This one part of Ruit’s life that made me sad and furious. Ruit pulled off a cheap Bollywood style stunt in order to make Nanda talk to him. This is the worst part, and the most uninspiring. The fact that Nanda, despite being great at nursing, left her job “to look after the family” is also uninspiring. She did what is traditionally expected of women in Nepal. But I felt they could have done so much more, had she and Ruit been together in all their camps.

I wish Nepalese journalists gave more emphasis on inspiring works of common people instead of conspiracy theories and political figures. It’s a wonder we did not have a Nepali book on Dr Ruit before this book came out. The translation of the book has also arrived, but Khagendra Sangraula has not been able to deliver an interesting retelling in Nepali. There is literal translation in most places, including titles, that put me off.

Summary

Book: The Barefoot Surgeon (Sanduk Ruit in Nepali Translation)

Author: Ali Gripper

Rating: 3/5

The Deserted Landscape

Down below is a river valley that widens in the southwest as it mixes with the Sunkoshi. This terrace is fertile, as evident from the cultivated farms. Less than 50 metres higher, where we stand, there is a different scenario. The soil is red, hard, and clayey. Trees, here are rare. Bushes are scanty and prickly. Cacti have reached heights of more than 3 metres.

A view from Ratmate

Are we walking on a desert?

When I say “desert”, the first image you usually come up is that of arid, sandy land with little to no vegetation, no water, mirages, and camels. You are not wrong. Your mind has what popular culture has engraved in it. The popular culture shows just one picture of desert that is actually a rare phenomenon. Only one of the things that you thought of is common in deserts: scarcity of water.

Does this area lack water?

We survey this area close to Ratmate[1] Bazaar, Sindhuli. The surface has been scoured by running water. These rills imply the relative impermeability of the soil. (We also confirmed the very low permeability by a simple infiltration test). This almost impermeable soil does not allow water to infiltrate (and so the rills form!). Thus, there is no possibility for occurrence of spring or well.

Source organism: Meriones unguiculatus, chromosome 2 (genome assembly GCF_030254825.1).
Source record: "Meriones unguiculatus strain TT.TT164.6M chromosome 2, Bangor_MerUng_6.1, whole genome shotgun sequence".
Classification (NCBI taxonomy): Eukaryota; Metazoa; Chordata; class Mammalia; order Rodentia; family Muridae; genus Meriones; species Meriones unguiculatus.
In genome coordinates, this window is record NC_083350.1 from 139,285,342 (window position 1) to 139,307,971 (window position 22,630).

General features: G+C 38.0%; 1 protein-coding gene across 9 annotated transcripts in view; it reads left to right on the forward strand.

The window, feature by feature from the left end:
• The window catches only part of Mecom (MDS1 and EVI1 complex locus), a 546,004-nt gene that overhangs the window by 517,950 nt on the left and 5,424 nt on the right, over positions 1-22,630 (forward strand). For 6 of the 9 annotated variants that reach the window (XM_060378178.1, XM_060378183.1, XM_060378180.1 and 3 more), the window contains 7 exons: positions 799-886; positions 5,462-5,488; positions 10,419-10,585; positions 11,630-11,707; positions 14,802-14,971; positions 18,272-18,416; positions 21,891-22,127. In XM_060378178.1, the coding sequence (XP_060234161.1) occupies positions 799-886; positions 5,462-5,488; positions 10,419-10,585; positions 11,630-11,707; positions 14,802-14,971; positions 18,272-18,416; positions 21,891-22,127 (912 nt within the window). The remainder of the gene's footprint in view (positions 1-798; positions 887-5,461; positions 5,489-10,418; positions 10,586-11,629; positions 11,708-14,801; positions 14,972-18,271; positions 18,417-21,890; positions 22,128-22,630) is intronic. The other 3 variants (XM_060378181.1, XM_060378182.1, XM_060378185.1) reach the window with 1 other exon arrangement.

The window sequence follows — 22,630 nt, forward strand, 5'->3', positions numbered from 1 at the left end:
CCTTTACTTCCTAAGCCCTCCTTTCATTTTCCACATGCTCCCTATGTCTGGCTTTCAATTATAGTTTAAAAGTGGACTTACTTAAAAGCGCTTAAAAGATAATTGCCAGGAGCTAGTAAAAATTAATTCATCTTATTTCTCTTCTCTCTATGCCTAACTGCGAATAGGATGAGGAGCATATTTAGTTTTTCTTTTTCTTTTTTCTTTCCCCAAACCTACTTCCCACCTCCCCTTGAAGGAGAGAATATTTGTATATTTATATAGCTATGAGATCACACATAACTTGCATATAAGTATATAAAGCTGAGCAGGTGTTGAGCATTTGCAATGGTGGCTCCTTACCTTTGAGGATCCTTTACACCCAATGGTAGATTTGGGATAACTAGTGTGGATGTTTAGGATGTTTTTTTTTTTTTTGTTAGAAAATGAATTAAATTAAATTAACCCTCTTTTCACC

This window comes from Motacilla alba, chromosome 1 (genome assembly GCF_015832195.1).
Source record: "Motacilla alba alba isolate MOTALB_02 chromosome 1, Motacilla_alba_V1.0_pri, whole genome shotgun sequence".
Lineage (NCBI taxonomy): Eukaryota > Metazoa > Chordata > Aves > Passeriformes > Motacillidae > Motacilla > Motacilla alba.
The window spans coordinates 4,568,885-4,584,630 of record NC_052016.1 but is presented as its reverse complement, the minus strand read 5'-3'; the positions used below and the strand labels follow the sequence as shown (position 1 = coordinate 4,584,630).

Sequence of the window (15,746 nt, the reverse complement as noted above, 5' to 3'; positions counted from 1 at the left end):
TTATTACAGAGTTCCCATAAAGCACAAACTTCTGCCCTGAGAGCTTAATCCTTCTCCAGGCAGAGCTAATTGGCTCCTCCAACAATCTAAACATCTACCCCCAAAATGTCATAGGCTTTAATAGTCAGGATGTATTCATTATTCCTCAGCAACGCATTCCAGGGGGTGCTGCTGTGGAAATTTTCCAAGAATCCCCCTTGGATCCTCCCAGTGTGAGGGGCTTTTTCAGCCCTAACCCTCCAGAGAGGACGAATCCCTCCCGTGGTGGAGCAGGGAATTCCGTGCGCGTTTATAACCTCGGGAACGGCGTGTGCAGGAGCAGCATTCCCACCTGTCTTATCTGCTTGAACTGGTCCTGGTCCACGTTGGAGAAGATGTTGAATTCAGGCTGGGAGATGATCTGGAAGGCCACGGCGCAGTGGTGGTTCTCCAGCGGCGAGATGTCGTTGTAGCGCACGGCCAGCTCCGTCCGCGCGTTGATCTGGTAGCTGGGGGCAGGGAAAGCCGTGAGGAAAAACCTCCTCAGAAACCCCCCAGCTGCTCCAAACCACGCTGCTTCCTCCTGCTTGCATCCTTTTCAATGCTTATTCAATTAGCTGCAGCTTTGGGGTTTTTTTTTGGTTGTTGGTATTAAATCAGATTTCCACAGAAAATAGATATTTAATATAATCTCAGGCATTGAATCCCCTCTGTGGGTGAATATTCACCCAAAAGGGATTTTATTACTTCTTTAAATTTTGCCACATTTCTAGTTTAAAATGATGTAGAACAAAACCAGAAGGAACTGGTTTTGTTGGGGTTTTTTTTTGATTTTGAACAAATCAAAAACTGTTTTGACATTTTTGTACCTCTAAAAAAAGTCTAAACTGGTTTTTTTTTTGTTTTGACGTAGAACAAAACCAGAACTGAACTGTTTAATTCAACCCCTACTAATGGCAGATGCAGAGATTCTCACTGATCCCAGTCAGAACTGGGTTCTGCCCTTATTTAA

The redness suggested otherwise. We theorized, “Some time back in the past, the area could have been a lake, providing water required for oxidation of iron present in the soil.” Can we find iron here?

On examining the origin of the soil, we find allochthonous granite boulders. These boulders apparently settled here during a landslide event. When we produced “fresh” samples, we saw that the boulders themselves were stained in red. Only one of ten samples was unstained. A little further, we found quartzite, and saw similar scene. The red soil, the granite, and quartzite samples, all had high specific gravity. We could conclude: “The iron comes from both the granite and quartzite. This iron reacted with oxygen and produced haematite, a red and heavy iron oxide.

Later when I searched for the properties of red soil on Google, I found some useful information: 1) The red soil is generally acidic; 2) It is low in nitrogen; 3) It is suitable for rice plantation (because of water holding capacity) and some beans; and 4) The soil is naturally infertile.

The land we studied hosted some bushes, as I have mentioned earlier, but the lack of water, acidic nature of the soil and general infertility helped us conclude: “We were on a desert or were seeing some sort of desertification.”